The name Jerry Gauthreau may not ring a bell, however, when I mention that Jerry is the owner and operator of the downtown Steve & Sons Shoe Shop Ltd. you will likely know who I am writing about - especially if you needed to have any leather or shoe repair work done in the past 20 years.
Jerry one of five children, was born in Jogins, N.S. in 1942 where his father worked as an auto body mechanic. When Jerry was six months old, his father moved the family to New Brunswick for work in the coal mines.
He said, "My father worked underground with a pick and shovel as a water well digger. He worked in the coal mines for 10years and during that time there were events of roof collapses, wall bumps, explosions, blackdamp (a mixture of unbreathable gases left after oxygen is removed) and coal dust in the lungs of the coal miners. No one ever grew old working underground. It was dangerous work along with a lack of safety measures. My father used to wear a carbide head lamp that produced and burned acetylene gas. This was a dangerous and inefficient method of light that did not get along well with methane gas."
"When I was 17, I worked part time in a shoe repair shop. I liked working with my hands, caught the bug and wanted to learn more."
In the early 1960s, Jerry headed west because he wanted to see the Rocky Mountains. He said, "When I saw Rogers Pass, I knew I was never going back east ever again. After seeing those mountains, I knew that there was a God because no man could create what I was looking at."
Jerry continued going west, passed through Prince George and ended up in Terrace working in a logging camp. He found work in the print shop for the Terrace Herald. When they sold out, he had the option of working in their shop in Prince Rupert as a printer apprentice. It was the right move because that is where he met his future wife, Irene Cameron.
Jerry said, "I was working as the foreman for the Prince Rupert Daily News and Irene was the newspaper typist. I knew the minute that I laid eyes on Irene that she would be my wife. I was hit by a bolt of lightening and for the first time I saw marriage material. That was 47 years ago. We have both gotten a little bit wrinkled and gray over the years, but I can still see the young girl in her. I didn't marry Irene for better or for worse, I married her forever."
Irene was born and raised in Prince Rupert. After high school she went to work for the Prince Rupert newspaper as their typist. It was her job to type all the pages in columns. From there her work was sent on to be waxed, assembled on each page and readied for printing. That type of work is now redundant and is currently done on a computer.
When the children started to arrive, Irene became a stay-at-home mom.
They have two sons; Paul and Neal who in turn gave them three grandchildren.
Jerry said, "Irene is the grandma and she is tied to the hip with all three of them. Two of them are seven and one is five and they all adore their grandma. Irene has always been family oriented."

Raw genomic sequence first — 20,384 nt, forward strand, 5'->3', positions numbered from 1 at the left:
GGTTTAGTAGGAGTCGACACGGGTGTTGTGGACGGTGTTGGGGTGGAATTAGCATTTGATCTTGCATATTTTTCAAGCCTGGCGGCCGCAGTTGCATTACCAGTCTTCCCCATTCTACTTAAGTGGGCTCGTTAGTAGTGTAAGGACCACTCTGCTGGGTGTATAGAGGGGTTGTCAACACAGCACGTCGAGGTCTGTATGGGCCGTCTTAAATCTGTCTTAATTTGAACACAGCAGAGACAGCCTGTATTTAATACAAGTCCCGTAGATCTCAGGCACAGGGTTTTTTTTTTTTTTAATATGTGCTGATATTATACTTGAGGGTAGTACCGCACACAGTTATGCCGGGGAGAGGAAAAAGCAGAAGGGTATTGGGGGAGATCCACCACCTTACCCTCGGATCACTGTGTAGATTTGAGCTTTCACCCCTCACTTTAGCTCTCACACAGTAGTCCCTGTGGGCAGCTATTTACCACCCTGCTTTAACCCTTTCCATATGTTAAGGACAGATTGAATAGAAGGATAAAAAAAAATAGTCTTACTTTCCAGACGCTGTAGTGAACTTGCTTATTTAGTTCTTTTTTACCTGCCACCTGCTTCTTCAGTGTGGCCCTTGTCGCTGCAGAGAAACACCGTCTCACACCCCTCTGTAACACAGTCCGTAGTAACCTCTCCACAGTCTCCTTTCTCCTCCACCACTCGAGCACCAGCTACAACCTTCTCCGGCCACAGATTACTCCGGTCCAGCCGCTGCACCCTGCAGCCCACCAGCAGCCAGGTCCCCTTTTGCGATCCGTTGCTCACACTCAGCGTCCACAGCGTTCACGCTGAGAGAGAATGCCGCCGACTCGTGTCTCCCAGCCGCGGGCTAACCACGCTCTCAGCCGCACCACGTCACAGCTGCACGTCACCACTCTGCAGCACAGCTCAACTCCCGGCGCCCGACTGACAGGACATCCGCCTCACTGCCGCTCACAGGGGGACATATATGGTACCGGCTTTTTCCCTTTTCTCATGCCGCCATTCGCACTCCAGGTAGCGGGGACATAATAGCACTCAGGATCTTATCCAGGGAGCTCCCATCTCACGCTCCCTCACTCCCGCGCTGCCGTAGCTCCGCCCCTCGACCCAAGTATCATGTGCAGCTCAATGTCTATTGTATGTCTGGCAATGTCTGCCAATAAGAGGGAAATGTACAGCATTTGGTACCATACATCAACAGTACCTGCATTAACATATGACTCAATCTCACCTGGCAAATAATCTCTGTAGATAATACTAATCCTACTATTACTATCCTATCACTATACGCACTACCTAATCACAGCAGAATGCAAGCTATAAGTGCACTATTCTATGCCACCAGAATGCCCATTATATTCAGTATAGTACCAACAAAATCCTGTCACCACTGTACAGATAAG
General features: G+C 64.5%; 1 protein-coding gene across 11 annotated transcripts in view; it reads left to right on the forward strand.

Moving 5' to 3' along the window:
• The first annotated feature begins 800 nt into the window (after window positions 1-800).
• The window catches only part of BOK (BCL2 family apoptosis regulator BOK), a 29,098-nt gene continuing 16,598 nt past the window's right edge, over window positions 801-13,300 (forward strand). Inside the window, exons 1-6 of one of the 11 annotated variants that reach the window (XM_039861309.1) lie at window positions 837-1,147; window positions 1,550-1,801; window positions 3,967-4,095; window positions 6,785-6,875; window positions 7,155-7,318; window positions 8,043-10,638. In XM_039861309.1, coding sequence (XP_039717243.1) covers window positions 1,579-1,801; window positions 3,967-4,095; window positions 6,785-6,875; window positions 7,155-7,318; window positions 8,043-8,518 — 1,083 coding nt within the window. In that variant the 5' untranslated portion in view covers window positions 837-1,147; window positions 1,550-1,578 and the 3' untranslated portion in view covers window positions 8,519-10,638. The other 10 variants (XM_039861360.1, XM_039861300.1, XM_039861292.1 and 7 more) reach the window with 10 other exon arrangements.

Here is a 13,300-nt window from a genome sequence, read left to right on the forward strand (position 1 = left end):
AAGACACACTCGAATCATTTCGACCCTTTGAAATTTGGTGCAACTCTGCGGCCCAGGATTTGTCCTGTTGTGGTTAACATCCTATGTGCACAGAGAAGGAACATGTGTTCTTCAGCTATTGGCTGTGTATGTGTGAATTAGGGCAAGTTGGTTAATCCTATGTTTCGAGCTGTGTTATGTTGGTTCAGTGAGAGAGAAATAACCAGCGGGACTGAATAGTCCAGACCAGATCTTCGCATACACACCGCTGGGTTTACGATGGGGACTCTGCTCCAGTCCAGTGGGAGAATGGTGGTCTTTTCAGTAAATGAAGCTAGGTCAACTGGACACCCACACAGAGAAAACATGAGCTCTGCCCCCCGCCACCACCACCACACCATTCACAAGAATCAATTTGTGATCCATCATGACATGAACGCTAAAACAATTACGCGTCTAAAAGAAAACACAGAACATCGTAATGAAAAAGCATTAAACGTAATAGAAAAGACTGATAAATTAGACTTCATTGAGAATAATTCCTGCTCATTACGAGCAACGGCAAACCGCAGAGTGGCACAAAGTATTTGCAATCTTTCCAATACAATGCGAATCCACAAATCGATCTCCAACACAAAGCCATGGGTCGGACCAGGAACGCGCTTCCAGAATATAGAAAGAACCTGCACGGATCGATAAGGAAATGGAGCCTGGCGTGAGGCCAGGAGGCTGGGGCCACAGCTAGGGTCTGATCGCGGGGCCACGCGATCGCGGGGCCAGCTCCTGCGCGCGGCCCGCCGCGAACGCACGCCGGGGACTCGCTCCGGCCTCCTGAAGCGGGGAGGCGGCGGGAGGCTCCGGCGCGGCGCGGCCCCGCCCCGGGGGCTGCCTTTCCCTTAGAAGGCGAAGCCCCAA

Ten years later - and because he didn't like all the rain - they moved to Prince George where Jerry worked as a printer and pressman by trade for the Prince George Citizen.
He didn't like the cold weather so they moved to Penticton; that was even worse because he could not take the hot climate.
They moved back to Prince George and Jerry went to work part time for Steve Dergez at his shoe repair shop called Steve & Sons Shoe Shop Ltd.
Steve who was a master shoe maker, eventually hired Jerry full time and taught him the trade. He taught him everything there was to know about shoe repair, how the machines worked and the fact that he would have to know how to repair all the machines because the closest repair person that he knew about lived in Seattle.
Jerry bought the business off Steve in 2000. Steve had four sons who were all busy in the logging industry and not interested in the shoe shop. Steve had visions that his sons would one day take over the business so he named his business accordingly.
Jerry bought the business with no intention of changing the name.
He said, "Steve was a master shoemaker. He worked hard, earned a good reputation, treated people fairly and did some amazing work. I am a shoemaker, but not a master shoemaker. However, I am aiming for the title.
I have 55 annual city of Prince George business licenses pinned on the wall of my store. I never intended to change the name of the business but I did intend to live up to Steve's good reputation. Our motto has always been 'If the shoe fits repair it!'
"I do leather and shoe repair and I do orthopedic work for people and companies such as ICBC, workers compensation and other insurance companies that have to cover injuries to the feet and legs. Many people suffer from bunions and making life easier for them is a big part of my business.
"I am the only shoe repair business from Prince George to the Arctic Circle and from Prince George to Penticton. I have always enjoyed my job; I never hated to go to work I just hated to get out of bed. I tend to be a bit of a night (owl).
"Now that I am 77 years old, I think I would like to retire. I tried it once many years ago for a week and I was back in three days. I didn't like retirement so I just came back to my store. Now, I am thinking about trying it again. I am willing to sell my store lock stock and barrel and as part of the sale I would stay on and work along side of the new owner for one year and teach them the trade.
"It is getting to be time to retire. I have met some wonderful and interesting people over the years; I know many people but many more people know me. I have had a good life and a long life. I did everything I ever wanted to do. I have a great family and a wonderful wife. I got married when I was 26, settled down, had a family, survived cancer and I am happy and content with my life."